Updated: May 15
HAPPIEST OF HOLIDAYS TO YOU!
Although there are great ideas for all levels of cooks in this blog, if you are a new cook who may be taking on most of the holiday meal yourself, this blog is especially for you! I wanted to provide a printable check list of some of my large dinner planning methods so you have a less stressful holiday in your kitchen. This is not an extensive list of everything I do, but more like the top twelve ways I tackle large gatherings, and I think it will help.
STARTING TWO WEEKS TO ONE MONTH AHEAD
o #1 Get a rough head count and ask what or if others are going to contribute, then make decisions on the recipes you want to make. Some people have traditional dishes they make every year, others are unconventional like me and strike out in new directions. It’s not too soon to get most of those decisions nailed down. This will take longer than you think especially when you are depending on other people to make their decisions and get back to you.
o #2 Now that you’ve got your recipes, purchase all the non-perishable goods you’re going to need: flour, sugar, pasta, spices, canned goods, etc. Purchase your beverages, alcohol, mixers, and everything that won’t go bad beforehand. Also, pick up your freezable vegetables (see #3 below.) Why do you do this so far in advance? Because it divides up the shopping and cuts down the shopping time later when everyone else is in a frenzy rushing around and supplies begin to dwindle.
o #3 Chop your freezable vegetables, label and store them in the freezer. (Labeling system #6 below.) Onions, celery, garlic, and bell peppers all freeze well. Having them prepped and portioned will save you time and clean up down the road. I even sauté my onions, caramelize some, and put them in the freezer. It’s shaves off prep time later. And, when you are cooking for a lot of people, every little thing you can do ahead saves you time on the other end.
o #4 Here’s a fun thing I do while I’m doing all the rest of this. I start a music playlist. When I hear a song I think will fit the vibe for this dinner, I add it. I consider my guests and what their music taste might be so that everyone hears something they recognize. By the time the big meal gets here, you’ll have great music to listen to all day.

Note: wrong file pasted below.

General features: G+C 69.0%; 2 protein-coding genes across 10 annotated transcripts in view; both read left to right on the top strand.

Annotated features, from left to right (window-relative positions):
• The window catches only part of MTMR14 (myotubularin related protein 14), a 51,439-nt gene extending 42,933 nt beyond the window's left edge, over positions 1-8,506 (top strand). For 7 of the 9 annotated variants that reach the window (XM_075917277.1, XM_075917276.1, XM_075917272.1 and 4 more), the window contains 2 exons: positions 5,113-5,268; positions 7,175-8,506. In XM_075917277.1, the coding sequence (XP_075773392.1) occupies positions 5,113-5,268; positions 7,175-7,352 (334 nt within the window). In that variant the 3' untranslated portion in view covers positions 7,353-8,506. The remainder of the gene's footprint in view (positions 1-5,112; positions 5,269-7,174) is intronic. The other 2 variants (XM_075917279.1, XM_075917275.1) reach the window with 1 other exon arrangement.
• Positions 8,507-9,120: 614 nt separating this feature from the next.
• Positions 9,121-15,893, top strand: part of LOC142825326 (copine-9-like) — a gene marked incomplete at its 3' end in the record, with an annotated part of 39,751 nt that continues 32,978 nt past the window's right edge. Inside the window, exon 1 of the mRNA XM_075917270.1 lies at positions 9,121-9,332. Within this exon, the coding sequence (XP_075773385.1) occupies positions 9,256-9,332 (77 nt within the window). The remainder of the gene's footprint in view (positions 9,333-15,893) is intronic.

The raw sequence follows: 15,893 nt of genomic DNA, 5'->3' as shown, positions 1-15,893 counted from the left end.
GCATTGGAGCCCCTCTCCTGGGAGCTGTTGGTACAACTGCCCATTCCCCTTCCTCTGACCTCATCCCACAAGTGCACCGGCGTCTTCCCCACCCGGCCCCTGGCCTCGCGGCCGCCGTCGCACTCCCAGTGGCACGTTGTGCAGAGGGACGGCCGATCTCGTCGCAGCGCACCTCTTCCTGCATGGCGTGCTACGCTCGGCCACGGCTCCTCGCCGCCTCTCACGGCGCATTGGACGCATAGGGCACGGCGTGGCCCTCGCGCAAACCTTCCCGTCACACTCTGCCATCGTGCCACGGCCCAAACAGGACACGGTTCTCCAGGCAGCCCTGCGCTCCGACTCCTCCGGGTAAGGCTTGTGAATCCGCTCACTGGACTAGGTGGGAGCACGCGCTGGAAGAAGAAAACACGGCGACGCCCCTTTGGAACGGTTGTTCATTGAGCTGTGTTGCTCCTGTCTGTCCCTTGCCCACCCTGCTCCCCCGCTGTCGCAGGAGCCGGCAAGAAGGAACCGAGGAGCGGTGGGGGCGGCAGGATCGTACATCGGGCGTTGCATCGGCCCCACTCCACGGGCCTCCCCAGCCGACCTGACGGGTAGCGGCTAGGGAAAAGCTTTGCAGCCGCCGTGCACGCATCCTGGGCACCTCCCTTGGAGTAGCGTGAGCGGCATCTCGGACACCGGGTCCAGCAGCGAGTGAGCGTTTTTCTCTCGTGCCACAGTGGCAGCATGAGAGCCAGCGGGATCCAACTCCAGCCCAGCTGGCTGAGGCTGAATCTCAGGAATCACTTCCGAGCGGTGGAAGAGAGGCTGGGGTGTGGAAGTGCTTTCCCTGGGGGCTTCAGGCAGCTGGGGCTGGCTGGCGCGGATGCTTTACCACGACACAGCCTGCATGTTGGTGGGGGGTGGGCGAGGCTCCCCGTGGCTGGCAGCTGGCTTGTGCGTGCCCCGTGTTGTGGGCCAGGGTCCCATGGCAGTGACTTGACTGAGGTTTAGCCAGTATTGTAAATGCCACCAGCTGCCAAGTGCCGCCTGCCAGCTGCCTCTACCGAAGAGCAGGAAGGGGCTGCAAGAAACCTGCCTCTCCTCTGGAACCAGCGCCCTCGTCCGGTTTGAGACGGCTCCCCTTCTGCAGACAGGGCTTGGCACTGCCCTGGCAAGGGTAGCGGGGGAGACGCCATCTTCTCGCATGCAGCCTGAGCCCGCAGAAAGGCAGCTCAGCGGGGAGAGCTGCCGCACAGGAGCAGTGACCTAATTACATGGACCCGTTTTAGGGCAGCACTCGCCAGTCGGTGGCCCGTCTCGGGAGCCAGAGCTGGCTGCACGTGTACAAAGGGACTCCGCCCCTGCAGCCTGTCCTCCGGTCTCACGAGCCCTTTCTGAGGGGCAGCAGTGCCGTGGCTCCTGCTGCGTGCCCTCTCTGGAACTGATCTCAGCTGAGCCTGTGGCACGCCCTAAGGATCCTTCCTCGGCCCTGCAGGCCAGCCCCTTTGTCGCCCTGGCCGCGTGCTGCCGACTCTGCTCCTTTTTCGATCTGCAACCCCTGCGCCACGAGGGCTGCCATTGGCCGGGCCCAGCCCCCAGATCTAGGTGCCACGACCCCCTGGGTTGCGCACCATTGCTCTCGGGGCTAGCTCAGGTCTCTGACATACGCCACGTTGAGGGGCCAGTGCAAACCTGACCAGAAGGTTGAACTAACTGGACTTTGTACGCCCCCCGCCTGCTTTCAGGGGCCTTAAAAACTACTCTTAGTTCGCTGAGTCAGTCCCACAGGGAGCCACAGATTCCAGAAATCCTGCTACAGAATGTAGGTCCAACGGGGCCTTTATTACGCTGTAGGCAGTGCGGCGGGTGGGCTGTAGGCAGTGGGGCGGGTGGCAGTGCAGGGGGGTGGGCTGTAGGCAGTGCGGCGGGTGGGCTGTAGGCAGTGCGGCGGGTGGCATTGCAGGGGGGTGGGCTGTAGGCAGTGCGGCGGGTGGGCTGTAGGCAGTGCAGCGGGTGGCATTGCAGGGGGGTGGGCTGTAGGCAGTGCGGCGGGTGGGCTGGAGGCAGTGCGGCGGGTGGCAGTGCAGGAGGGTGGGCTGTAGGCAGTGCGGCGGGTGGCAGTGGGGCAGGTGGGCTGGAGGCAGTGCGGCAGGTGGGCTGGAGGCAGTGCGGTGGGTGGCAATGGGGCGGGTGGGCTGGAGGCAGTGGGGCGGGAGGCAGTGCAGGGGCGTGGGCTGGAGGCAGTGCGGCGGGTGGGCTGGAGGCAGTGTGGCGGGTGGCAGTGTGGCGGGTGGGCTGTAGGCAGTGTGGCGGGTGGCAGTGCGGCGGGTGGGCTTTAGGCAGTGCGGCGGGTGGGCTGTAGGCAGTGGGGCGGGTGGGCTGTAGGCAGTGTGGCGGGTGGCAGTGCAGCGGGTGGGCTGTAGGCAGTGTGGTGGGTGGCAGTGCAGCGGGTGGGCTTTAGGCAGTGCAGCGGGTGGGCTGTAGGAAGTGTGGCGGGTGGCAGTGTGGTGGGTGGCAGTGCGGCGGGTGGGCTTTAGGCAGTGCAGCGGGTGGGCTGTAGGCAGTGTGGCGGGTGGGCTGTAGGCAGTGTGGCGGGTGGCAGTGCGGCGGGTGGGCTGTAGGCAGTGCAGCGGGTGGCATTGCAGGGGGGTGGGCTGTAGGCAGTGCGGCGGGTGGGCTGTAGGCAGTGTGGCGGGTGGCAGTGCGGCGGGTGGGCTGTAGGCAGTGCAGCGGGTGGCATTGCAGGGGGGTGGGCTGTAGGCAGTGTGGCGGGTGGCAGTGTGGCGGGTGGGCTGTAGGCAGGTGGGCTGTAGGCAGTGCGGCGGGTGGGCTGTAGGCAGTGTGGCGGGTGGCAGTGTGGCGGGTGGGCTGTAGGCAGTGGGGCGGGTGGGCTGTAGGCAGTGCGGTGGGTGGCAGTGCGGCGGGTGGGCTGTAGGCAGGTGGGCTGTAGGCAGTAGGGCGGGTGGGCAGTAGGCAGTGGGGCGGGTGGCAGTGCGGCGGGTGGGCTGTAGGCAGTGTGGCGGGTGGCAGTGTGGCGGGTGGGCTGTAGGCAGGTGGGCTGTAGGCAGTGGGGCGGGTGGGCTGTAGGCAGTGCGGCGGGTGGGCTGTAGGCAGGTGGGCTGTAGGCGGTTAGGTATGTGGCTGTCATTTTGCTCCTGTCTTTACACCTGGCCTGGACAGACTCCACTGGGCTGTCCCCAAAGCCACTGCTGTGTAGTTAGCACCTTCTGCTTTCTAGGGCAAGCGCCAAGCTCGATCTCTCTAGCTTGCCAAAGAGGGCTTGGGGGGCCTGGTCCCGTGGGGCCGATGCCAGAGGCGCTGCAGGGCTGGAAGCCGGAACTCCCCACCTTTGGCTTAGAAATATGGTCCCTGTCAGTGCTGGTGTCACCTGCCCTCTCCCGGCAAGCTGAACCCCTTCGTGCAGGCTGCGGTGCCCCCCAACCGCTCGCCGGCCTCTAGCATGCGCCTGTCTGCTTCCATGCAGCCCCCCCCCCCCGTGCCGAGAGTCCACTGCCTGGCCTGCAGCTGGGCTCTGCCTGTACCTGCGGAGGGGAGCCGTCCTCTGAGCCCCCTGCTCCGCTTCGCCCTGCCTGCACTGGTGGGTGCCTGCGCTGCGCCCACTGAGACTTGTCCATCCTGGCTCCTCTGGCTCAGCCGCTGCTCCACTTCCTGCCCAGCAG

UP TO TWO WEEKS AHEAD
o #5 If you read your recipes closely, there will be steps you can do ahead. Prep them, label them, store them.
o #6 Labeling! How much time do you spend picking up containers in the fridge and looking to see what's in it, opening it, maybe smelling it, scratching your head, and putting it back because you couldn’t figure out what it was? A lot! Especially when you’re cooking a large meal. I use blue or plain masking tape and a sharpie, and my refrigerator looks like a construction zone. It’s not glamorous, but it’s functional. Label EVERYTHING you prep as it goes into the refrigerator. If you have other household members who might munch on your supplies, add a code of some kind to ward them off so you will still have what you need when you need it, like maybe a circle with an X drawn through or the words “I’ll kill you if you eat this” might work better!
o #7 Ask for help! Almost everyone wants to contribute, but Americans think we have to do everything ourselves. Sometimes I want to do it all as I need to orchestrate a coursed meal (that and I’m a bit of a control freak in the kitchen). Ask guests to bring a salad, or a six-pack/wine, or give them a recipe to cook. People want to help.